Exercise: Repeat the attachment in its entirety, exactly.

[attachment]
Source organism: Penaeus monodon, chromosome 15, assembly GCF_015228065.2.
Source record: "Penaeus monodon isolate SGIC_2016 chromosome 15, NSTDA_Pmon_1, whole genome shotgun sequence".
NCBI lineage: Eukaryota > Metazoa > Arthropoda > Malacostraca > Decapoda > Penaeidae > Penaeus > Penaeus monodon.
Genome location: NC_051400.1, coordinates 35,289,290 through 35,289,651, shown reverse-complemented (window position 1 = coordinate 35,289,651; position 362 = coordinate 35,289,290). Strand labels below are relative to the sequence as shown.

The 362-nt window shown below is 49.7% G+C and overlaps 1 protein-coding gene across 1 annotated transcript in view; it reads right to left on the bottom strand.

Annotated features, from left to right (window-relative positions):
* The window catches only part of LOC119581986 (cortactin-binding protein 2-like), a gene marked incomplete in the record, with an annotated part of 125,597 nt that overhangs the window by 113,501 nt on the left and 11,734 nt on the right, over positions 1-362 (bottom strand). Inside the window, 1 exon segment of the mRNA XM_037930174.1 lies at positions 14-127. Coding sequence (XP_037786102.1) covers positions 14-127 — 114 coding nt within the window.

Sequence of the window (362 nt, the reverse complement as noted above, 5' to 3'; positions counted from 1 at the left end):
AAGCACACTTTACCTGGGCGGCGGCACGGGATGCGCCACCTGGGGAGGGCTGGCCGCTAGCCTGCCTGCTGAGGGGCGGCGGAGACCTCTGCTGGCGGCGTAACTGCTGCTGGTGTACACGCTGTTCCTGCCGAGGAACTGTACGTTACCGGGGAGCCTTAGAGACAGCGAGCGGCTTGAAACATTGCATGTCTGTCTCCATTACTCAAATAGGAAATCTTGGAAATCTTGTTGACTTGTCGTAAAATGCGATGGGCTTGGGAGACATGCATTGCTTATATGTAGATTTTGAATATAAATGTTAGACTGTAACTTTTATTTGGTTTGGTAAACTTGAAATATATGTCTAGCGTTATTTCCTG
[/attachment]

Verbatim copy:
Source organism: Penaeus monodon, chromosome 15, assembly GCF_015228065.2.
Source record: "Penaeus monodon isolate SGIC_2016 chromosome 15, NSTDA_Pmon_1, whole genome shotgun sequence".
NCBI lineage: Eukaryota > Metazoa > Arthropoda > Malacostraca > Decapoda > Penaeidae > Penaeus > Penaeus monodon.
Genome location: NC_051400.1, coordinates 35,289,290 through 35,289,651, shown reverse-complemented (window position 1 = coordinate 35,289,651; position 362 = coordinate 35,289,290). Strand labels below are relative to the sequence as shown.

The 362-nt window shown below is 49.7% G+C and overlaps 1 protein-coding gene across 1 annotated transcript in view; it reads right to left on the bottom strand.

Annotated features, from left to right (window-relative positions):
* The window catches only part of LOC119581986 (cortactin-binding protein 2-like), a gene marked incomplete in the record, with an annotated part of 125,597 nt that overhangs the window by 113,501 nt on the left and 11,734 nt on the right, over positions 1-362 (bottom strand). Inside the window, 1 exon segment of the mRNA XM_037930174.1 lies at positions 14-127. Coding sequence (XP_037786102.1) covers positions 14-127 — 114 coding nt within the window.

Sequence of the window (362 nt, the reverse complement as noted above, 5' to 3'; positions counted from 1 at the left end):
AAGCACACTTTACCTGGGCGGCGGCACGGGATGCGCCACCTGGGGAGGGCTGGCCGCTAGCCTGCCTGCTGAGGGGCGGCGGAGACCTCTGCTGGCGGCGTAACTGCTGCTGGTGTACACGCTGTTCCTGCCGAGGAACTGTACGTTACCGGGGAGCCTTAGAGACAGCGAGCGGCTTGAAACATTGCATGTCTGTCTCCATTACTCAAATAGGAAATCTTGGAAATCTTGTTGACTTGTCGTAAAATGCGATGGGCTTGGGAGACATGCATTGCTTATATGTAGATTTTGAATATAAATGTTAGACTGTAACTTTTATTTGGTTTGGTAAACTTGAAATATATGTCTAGCGTTATTTCCTG